Outside of her podcast, Sarka tries to give back to the IT community in other ways.

“I’m trying to support junior developers, and the junior developer communities in the Czech Republic and Slovakia. I did a small presentation after the three-month Coding Boot Camp course. When junior developers finish the course, there is some presentation of their work. And there are some specialists that come and talk about their first job in the field, and what the juniors need to know and do to get their job easily. So I had this short presentation, also supported by Atacama because they gave me a mentor who helped me prepare my speech.”

“And at the end of November we did mock interviews in our Prague office. And I think that it’s the most successful event for me so far, because we had great feedback from the candidates. We had great feedback from inside Ataccama, too. There were so many people who wanted to join, asking if I needed any help, and everyone said that it’s such a great idea.”

“Ataccama has partnerships with the Junior Guru community and I knew the founder of Junior Guru because he was in my podcast, and as a thank you, he invited me into the community. So I got some access for free. I was reading through their Slack channel about jobs, interview processes, and their experience. And I saw that the candidates were writing ‘I was at an interview yesterday, and I didn’t get any feedback.’ Or ‘I don’t know what to think because they weren’t smiling and they didn’t say anything.’ It was this kind of comment repeated again and again, and again. There was no difference in companies or type of roles, it was still the same experience. And no one actually knew what they should improve.”

“I saw that and said, why can’t we do a practice interview just to give them this feedback without hiring them? Basically the idea was to take a few Ataccama recruiters and some engineers, and invite some people from the junior developer community and give them really good feedback on what they were presenting. So that’s how it started.”

“And even real candidates that I talked to who applied for some of our positions said they were reading about Atacama and looking at my profile, because they knew I would be doing the interview. They said they saw the event, and thought it was really cool that Atacama does these things. Yesterday, we actually hired one of these candidates, which was amazing.”

If the mock interviews continue, Sarka hopes the events spread beyond the IT field.

“There are definitely a lot of people who are interested. They even suggested which social media we should use next time to advertise the event and they wanted to recommend it to their friends. And I hope that it doesn’t stay just in engineering, because there are some people from marketing communities and one from sales who reached out to me on LinkedIn asking if we do something for the other professions as well. So I said that this is the first try and because I take care of engineering, we started with engineering. But there’s a huge interest. So I hope that we will do this for other professions as well.”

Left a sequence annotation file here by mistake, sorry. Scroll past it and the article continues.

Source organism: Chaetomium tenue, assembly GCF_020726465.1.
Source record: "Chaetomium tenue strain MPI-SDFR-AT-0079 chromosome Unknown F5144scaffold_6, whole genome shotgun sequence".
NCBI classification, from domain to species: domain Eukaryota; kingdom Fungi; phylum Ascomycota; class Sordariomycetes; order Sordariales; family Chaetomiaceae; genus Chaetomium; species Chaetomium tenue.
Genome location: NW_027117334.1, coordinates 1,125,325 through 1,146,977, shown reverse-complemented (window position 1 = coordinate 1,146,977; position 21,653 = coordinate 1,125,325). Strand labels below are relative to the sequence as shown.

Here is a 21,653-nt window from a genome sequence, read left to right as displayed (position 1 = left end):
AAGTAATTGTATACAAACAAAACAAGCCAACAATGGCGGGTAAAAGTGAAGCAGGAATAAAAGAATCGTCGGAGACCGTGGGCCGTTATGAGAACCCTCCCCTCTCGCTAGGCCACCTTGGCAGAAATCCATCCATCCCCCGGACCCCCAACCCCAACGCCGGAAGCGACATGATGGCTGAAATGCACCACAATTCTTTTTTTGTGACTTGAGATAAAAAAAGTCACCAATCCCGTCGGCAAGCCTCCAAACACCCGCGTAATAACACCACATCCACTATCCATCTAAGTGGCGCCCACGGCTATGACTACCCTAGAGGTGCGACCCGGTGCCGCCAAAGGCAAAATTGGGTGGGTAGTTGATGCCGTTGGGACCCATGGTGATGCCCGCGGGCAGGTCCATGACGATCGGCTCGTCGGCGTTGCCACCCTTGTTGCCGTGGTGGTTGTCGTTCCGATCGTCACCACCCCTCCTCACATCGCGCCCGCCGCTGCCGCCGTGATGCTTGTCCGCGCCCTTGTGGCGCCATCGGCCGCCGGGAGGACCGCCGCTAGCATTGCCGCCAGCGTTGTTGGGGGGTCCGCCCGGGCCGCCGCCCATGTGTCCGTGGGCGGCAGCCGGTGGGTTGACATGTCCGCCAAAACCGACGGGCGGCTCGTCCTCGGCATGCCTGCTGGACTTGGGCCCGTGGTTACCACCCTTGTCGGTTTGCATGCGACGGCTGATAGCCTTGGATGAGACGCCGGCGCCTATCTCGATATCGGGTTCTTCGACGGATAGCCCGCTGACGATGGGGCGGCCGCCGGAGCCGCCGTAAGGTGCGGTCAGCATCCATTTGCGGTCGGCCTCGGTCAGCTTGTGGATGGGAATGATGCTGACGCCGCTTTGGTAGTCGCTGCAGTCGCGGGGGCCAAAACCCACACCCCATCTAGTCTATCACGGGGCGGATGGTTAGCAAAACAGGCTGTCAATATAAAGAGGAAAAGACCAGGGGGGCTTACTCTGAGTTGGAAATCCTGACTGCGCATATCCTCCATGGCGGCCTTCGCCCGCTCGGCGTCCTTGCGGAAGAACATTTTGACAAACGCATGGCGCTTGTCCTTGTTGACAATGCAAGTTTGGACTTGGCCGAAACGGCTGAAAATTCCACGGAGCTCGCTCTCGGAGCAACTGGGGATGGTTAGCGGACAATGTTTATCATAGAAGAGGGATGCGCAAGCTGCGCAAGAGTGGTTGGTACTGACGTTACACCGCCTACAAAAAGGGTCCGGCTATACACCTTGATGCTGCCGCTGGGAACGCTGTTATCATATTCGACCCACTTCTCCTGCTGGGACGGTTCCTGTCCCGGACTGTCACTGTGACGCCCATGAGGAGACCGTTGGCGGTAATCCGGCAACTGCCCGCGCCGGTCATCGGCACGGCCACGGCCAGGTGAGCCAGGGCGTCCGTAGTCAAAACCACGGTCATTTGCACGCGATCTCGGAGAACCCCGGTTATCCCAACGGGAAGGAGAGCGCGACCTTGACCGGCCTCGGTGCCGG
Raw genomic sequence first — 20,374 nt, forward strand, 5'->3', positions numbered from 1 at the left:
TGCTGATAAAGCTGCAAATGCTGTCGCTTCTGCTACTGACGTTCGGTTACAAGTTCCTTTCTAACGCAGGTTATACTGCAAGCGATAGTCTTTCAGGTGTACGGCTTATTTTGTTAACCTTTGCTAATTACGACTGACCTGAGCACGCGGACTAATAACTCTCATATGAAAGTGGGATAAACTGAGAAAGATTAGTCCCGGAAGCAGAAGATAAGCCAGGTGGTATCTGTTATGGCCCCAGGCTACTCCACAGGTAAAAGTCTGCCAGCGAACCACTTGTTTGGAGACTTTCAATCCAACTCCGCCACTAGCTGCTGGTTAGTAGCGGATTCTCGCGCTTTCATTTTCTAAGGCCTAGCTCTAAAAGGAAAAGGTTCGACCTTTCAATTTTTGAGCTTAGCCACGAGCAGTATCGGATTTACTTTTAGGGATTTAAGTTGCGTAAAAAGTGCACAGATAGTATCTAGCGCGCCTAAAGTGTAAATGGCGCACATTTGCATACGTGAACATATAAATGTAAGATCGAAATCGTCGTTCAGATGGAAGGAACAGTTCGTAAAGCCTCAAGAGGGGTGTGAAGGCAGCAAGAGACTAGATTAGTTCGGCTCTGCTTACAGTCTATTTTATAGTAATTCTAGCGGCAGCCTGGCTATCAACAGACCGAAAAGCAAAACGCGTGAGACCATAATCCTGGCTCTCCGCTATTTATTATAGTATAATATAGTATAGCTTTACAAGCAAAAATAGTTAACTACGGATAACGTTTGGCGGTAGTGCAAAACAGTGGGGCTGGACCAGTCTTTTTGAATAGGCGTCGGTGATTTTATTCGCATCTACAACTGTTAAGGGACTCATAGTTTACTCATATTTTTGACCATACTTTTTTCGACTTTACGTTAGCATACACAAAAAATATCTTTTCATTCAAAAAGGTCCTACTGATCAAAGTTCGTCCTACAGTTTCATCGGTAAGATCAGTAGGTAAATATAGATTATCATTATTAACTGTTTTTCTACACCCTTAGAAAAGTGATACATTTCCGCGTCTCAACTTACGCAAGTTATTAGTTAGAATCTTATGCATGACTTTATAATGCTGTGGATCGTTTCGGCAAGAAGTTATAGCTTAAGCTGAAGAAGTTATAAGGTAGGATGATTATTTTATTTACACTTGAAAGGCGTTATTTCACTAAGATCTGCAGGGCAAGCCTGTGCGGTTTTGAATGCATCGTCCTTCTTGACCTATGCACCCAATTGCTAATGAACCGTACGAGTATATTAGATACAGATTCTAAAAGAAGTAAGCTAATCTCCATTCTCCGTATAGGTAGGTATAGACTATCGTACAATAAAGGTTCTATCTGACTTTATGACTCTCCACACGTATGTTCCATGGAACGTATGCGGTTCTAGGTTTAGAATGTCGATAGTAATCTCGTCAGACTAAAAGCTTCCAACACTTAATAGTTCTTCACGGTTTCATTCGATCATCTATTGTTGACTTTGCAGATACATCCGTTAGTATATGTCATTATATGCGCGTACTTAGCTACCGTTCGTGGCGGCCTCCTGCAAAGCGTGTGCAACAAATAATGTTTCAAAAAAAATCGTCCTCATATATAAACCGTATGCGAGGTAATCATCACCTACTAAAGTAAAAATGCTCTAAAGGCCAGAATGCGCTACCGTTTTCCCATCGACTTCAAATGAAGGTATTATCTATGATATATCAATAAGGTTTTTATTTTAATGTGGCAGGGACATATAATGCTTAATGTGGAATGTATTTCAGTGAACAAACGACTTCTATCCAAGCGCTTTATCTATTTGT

As an Ambassador, Sarka gets support from the program to pursue her passions.

“Even just liking our LinkedIn posts is also a kind of support. One colleague came up to me the other day and told me I’m doing great and she’s following what I do. So there’s mental support. For me, the biggest support is actually hosting all these events and all these activities. It’s Ataccama who generates this stuff mostly. And I’m just sharing and participating, saying how great Ataccama is. But it’s the content that’s the biggest addition I think, for me.”

“I think it’s great that if you want to become an Ambassador that Ataccama gives you opportunities depending on the activity. It’s not only presentation skills, but they give you some support when you want to write articles or blog posts. Also, once you are in the Ambassador Slack channel, you know about stuff that other Ambassadors are doing so you can participate in the other events. And then the merch is kind of cool.” :)

And what’s next for Sarka?

“I actually wanted to start programming. I wanted to start some time ago, and now I’m considering it again. So I already discussed it with our engineers, and they recommended some courses. There’s one course for computer science, not only programming, that I want to try. I don’t know if I have the brain for it but I want to try. It’s good to understand these things when you are hiring people for the roles, so that’s been my latest dream.”

Want to meet more of our Ambassadors? Join our team! See what positions are open over at

Spreading Ataccama Culture With Our ATA Ambassadors was originally published in Life at Ataccama on Medium, where people are continuing the conversation by highlighting and responding to this story.